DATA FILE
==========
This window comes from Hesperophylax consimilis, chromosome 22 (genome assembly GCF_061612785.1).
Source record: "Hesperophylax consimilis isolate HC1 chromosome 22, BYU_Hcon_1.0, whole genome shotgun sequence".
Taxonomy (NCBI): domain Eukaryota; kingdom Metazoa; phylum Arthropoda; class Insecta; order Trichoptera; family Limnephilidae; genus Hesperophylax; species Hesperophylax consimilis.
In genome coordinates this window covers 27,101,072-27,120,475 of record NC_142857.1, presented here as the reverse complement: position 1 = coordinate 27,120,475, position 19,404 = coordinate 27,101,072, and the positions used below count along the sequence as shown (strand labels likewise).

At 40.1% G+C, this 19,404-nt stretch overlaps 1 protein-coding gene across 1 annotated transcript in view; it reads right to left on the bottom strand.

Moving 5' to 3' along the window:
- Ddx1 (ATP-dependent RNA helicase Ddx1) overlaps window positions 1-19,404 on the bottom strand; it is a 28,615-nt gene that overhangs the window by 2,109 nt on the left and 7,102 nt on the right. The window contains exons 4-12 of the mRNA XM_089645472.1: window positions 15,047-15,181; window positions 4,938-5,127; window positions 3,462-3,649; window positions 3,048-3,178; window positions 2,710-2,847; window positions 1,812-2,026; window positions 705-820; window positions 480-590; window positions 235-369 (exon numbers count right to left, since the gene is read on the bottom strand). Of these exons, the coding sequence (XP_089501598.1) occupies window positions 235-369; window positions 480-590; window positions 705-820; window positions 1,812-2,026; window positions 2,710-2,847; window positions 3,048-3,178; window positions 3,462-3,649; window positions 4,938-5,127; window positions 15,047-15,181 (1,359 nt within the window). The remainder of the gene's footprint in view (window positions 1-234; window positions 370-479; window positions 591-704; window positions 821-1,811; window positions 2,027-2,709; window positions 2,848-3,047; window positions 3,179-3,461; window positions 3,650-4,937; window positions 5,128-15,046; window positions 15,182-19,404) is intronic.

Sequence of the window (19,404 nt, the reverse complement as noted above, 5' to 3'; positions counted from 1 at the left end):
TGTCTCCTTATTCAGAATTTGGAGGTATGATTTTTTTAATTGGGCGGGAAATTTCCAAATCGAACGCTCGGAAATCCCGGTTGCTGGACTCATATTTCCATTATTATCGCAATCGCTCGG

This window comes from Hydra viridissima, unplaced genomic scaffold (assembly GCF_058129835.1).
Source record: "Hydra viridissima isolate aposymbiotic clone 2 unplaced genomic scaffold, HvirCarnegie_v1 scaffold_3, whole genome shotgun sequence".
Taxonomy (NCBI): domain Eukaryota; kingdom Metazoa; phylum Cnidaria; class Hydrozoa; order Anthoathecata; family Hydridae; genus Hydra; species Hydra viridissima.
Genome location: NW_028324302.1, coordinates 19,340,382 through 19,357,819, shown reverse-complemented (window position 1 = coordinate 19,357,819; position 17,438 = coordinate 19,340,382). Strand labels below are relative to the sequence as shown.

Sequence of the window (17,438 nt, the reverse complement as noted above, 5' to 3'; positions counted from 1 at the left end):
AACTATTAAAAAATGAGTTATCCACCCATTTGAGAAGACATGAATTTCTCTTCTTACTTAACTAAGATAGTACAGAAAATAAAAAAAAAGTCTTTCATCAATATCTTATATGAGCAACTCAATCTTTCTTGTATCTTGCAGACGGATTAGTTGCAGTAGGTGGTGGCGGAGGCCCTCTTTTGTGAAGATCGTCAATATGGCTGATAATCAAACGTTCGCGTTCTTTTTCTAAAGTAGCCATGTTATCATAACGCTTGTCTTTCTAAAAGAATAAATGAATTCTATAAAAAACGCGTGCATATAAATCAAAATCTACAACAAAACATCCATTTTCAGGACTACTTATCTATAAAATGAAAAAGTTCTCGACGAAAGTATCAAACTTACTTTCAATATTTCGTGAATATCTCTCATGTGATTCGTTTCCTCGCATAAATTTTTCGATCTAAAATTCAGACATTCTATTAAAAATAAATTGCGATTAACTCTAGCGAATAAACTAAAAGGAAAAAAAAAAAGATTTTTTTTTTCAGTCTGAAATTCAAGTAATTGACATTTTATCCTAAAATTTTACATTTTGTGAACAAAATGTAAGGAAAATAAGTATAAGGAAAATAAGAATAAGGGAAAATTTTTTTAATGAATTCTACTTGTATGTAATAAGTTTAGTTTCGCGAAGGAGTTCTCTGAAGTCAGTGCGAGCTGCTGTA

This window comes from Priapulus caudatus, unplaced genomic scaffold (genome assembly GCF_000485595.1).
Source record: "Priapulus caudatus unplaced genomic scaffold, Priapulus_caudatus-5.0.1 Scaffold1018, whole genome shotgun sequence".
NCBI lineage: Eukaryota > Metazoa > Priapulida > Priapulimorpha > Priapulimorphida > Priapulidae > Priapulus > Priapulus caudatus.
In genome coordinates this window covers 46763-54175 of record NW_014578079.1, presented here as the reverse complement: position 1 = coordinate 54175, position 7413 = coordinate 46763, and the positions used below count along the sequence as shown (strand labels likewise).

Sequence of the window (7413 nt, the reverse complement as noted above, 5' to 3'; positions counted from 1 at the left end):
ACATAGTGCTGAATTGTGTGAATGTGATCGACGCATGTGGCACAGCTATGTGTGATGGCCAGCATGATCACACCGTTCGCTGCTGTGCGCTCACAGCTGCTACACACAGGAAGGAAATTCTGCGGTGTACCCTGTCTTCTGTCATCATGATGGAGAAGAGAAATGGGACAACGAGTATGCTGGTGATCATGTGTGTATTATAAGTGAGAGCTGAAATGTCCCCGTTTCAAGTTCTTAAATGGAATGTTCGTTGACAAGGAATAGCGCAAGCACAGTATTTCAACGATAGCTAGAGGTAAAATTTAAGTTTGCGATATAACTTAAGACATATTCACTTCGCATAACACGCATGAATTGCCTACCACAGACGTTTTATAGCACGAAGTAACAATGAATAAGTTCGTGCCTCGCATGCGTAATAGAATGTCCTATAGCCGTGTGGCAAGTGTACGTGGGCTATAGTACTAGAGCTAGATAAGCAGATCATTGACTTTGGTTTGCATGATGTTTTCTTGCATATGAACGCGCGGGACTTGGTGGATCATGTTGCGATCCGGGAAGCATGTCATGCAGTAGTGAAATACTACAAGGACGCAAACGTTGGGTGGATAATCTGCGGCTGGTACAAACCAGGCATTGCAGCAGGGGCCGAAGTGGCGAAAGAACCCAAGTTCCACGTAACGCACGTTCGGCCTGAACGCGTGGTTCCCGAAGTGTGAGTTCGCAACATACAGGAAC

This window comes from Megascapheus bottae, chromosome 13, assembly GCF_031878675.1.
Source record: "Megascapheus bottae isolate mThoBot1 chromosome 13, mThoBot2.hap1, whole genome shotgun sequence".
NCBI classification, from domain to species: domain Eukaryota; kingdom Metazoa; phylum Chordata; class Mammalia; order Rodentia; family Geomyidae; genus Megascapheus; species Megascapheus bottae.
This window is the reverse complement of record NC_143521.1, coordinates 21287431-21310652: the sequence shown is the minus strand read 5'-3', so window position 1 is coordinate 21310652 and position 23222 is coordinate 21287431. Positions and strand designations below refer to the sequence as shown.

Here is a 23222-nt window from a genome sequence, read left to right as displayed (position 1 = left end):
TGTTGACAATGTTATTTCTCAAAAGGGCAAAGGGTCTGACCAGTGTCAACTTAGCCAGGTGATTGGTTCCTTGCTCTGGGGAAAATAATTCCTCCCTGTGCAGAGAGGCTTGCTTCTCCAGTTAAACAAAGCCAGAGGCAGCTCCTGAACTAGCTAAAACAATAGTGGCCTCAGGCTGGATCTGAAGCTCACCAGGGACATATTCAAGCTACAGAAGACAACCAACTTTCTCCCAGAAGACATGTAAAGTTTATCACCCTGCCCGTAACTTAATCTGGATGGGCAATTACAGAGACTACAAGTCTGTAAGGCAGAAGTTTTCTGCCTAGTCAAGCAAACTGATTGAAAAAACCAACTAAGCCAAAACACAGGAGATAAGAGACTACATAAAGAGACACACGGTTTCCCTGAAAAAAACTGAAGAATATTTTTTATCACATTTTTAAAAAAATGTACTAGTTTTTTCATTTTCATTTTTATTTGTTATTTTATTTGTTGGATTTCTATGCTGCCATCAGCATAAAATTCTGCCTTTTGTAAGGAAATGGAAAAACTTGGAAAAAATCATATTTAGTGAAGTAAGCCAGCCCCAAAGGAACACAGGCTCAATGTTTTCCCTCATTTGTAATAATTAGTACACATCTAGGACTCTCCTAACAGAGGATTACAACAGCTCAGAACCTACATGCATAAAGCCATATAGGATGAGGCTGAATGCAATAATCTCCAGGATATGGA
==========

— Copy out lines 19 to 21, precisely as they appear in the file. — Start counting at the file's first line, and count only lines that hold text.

In genome coordinates this window covers 46763-54175 of record NW_014578079.1, presented here as the reverse complement: position 1 = coordinate 54175, position 7413 = coordinate 46763, and the positions used below count along the sequence as shown (strand labels likewise).

Sequence of the window (7413 nt, the reverse complement as noted above, 5' to 3'; positions counted from 1 at the left end):
ACATAGTGCTGAATTGTGTGAATGTGATCGACGCATGTGGCACAGCTATGTGTGATGGCCAGCATGATCACACCGTTCGCTGCTGTGCGCTCACAGCTGCTACACACAGGAAGGAAATTCTGCGGTGTACCCTGTCTTCTGTCATCATGATGGAGAAGAGAAATGGGACAACGAGTATGCTGGTGATCATGTGTGTATTATAAGTGAGAGCTGAAATGTCCCCGTTTCAAGTTCTTAAATGGAATGTTCGTTGACAAGGAATAGCGCAAGCACAGTATTTCAACGATAGCTAGAGGTAAAATTTAAGTTTGCGATATAACTTAAGACATATTCACTTCGCATAACACGCATGAATTGCCTACCACAGACGTTTTATAGCACGAAGTAACAATGAATAAGTTCGTGCCTCGCATGCGTAATAGAATGTCCTATAGCCGTGTGGCAAGTGTACGTGGGCTATAGTACTAGAGCTAGATAAGCAGATCATTGACTTTGGTTTGCATGATGTTTTCTTGCATATGAACGCGCGGGACTTGGTGGATCATGTTGCGATCCGGGAAGCATGTCATGCAGTAGTGAAATACTACAAGGACGCAAACGTTGGGTGGATAATCTGCGGCTGGTACAAACCAGGCATTGCAGCAGGGGCCGAAGTGGCGAAAGAACCCAAGTTCCACGTAACGCACGTTCGGCCTGAACGCGTGGTTCCCGAAGTGTGAGTTCGCAACATACAGGAAC